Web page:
On this leg of our journey we will be visiting the Great Barrier Reef. We will be seeing nature in all its glory. As we all know the Great Barrier Reef is a great place to go scuba diving and to do other
water sports. But there is so much more you can see and do and learn. We’re going to learn all about the reef and how it got its start. Plus, we can see how we can protect the Great Barrier.
So, what are reefs made of? Coral reefs are found in oceans and seas around the world. They are found on limestone rocks and there are three different types of coral that can be found. They are the fringing, barrier, and atolls. All of them have there own distinct characteristics. Fringing reefs are coral reefs that touch the shoreline of a volcanic island. Barrier reefs are separated from the shore by area of shallow water called a lagoon. The land that barrier reef usually surrounds have sunk farther into the ocean, then the island that fringing surround. Atoll reefs are in the shape of a ring. This type of reef surrounds an island that has sunk beneath the surface of the ocean. Now that we have some back round on coral reefs, lets look at the Great Barrier reef.
The Great Barrier Reef lies in the Coral Sea of the coast of Queensland, Australia. The Great Barrier Reef is the longest coral reef in the world. The barrier reef is actually made up of a series of coral island, reefs, and shoals that extend north to southeast for more than 1,250mi (Great Barrier Reef,2007).the coral formations which include more than 350 species of coral are based on the outer, eastern edge of the continental shelf , which was once apart of the Queensland coast. The reef consist mostly of the calcified remains of coral polyp built up in strange and beautiful formations over hundreds of thousands of years(Great Barrier Reef,2007).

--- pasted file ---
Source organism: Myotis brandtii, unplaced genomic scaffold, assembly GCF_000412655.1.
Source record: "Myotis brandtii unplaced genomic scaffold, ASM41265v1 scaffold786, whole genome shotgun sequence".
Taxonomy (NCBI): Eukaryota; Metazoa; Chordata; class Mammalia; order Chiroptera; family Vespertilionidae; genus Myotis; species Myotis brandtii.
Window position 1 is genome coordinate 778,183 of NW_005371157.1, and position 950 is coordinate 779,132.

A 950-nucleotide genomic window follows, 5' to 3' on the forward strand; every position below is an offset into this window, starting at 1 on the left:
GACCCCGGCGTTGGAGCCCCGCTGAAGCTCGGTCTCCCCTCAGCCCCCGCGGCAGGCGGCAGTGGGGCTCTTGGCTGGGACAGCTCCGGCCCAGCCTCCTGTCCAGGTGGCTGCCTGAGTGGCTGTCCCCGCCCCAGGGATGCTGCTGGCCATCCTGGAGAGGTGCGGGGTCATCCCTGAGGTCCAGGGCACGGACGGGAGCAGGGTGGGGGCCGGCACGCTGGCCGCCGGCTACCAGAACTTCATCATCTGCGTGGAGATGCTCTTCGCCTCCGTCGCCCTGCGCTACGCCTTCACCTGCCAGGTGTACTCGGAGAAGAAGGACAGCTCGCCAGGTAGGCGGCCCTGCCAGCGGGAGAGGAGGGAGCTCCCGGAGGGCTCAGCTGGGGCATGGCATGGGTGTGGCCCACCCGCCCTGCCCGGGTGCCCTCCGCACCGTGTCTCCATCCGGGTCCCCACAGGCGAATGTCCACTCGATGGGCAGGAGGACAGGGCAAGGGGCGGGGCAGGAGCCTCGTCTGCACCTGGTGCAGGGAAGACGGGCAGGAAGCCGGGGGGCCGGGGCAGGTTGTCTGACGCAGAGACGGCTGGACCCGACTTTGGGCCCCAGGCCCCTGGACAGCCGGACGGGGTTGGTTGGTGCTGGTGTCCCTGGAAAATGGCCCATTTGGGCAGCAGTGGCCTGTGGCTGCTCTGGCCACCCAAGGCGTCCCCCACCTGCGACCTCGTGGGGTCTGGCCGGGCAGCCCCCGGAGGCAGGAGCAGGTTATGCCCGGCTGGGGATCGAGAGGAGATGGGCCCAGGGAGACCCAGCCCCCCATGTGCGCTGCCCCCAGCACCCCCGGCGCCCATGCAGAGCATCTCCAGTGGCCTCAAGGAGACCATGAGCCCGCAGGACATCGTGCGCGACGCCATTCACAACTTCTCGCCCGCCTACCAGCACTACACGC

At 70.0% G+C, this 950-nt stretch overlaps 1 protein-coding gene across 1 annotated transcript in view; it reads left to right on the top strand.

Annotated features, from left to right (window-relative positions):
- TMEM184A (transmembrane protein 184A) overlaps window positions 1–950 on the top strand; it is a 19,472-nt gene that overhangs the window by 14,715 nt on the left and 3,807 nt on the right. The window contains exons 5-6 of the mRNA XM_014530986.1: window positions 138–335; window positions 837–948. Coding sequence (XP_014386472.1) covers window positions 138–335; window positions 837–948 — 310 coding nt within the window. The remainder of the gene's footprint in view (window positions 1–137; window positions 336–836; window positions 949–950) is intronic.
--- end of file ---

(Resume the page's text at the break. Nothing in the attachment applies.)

Some recent studies show that the reef is about 600,000 years old. There is a lagoon that lies between the main reef and the mainland. In this shallow water lies about a hundred or so islands, which may have coral cays, other summits of a drowned coastal mountain range.
Sense 1998 about 60% of the reef have been affect by coral bleaching due to rising temperatures and fresh water flooding. With the temperatures rising some people are concerned that huge sections of the reef would become unable to support sea life. In the early 21st century, mounting environmental concerns led the Australian government to introduce measures designed to reduce the chemicals in agricultural runoff and prevent commercial over fishing by extending a ban on commercial and recreational fishing to one third of the reef area (Great Barrier Reef, 2007).
The Great Barrier Reef is home to some incredible scuba diving the area is one of the most diverse under water system to explore in the world. With all the different marine life that you are with it no wonder that so many people flock here year after year. Another great past tine is boating and jet skiing which we will be doing some of today.
Ok let learn some fun facts about the Great Barrier Reef. Did you know that the Great Barrier Reef is the only natural structure that you can see from space? I bet you didn’t know this if you cut yourself on coral and you don’t clean it that the coral will grow inside your skin. Here Another cool fact on the Barrier reef. The reef can only live in water 68 degrees or higher. Well I hope you like some of these facts.
All of the things we see here today can be today can be taken away in the blink of an eye. We need to make sure that we need to make sure that we each do our part to protect the Great Barrier Reefs and the world. Coral Reef are on the frontlines It show us how just a little change in the environment can change everything. We want all this beautiful coral and animals to be here for many, many more generations to come. So lets go see the Reef up close and personal.